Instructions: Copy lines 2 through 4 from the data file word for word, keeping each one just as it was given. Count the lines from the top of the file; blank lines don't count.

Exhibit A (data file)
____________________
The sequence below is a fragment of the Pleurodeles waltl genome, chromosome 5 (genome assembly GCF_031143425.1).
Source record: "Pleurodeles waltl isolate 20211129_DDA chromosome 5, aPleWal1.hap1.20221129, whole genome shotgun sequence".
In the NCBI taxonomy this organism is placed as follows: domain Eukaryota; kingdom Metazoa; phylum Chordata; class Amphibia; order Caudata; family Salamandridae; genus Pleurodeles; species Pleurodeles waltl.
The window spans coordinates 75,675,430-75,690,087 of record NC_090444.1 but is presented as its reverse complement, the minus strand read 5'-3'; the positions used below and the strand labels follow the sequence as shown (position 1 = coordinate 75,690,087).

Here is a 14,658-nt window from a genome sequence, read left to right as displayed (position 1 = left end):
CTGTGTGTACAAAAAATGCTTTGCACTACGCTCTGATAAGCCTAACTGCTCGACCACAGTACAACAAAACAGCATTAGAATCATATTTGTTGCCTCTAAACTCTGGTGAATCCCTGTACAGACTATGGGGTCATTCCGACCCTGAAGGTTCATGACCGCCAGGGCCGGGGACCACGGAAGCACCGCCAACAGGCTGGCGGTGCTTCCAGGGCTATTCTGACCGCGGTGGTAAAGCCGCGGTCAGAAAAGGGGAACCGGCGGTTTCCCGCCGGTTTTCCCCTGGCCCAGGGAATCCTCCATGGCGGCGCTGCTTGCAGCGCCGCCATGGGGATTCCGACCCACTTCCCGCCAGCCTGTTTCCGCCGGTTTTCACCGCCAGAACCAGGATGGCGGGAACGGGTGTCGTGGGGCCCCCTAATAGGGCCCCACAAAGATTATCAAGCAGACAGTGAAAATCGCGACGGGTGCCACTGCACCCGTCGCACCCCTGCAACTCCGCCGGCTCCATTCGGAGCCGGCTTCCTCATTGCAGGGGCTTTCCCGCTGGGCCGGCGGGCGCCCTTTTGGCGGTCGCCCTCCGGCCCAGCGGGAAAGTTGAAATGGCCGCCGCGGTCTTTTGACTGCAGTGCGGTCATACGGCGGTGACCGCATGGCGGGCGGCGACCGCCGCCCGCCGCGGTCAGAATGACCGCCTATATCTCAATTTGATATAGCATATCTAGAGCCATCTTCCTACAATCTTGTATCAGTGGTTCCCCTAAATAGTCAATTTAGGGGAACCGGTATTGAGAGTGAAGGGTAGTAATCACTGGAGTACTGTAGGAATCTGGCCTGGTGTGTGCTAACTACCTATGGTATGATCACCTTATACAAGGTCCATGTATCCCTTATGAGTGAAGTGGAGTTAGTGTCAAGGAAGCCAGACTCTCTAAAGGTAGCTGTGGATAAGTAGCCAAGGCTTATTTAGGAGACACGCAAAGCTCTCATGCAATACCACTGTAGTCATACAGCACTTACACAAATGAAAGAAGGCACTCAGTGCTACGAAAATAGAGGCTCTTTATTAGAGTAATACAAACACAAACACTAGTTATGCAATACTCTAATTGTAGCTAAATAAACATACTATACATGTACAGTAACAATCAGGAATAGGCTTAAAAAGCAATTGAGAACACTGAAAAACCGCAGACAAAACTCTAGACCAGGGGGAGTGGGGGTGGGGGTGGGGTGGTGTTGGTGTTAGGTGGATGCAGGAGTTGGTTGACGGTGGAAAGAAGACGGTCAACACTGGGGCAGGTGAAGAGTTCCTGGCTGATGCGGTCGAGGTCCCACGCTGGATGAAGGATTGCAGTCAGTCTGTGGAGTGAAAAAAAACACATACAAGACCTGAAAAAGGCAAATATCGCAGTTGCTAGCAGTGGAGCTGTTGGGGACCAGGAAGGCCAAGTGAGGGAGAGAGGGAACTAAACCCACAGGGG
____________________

Source record: "Pleurodeles waltl isolate 20211129_DDA chromosome 5, aPleWal1.hap1.20221129, whole genome shotgun sequence".
In the NCBI taxonomy this organism is placed as follows: domain Eukaryota; kingdom Metazoa; phylum Chordata; class Amphibia; order Caudata; family Salamandridae; genus Pleurodeles; species Pleurodeles waltl.
The window spans coordinates 75,675,430-75,690,087 of record NC_090444.1 but is presented as its reverse complement, the minus strand read 5'-3'; the positions used below and the strand labels follow the sequence as shown (position 1 = coordinate 75,690,087).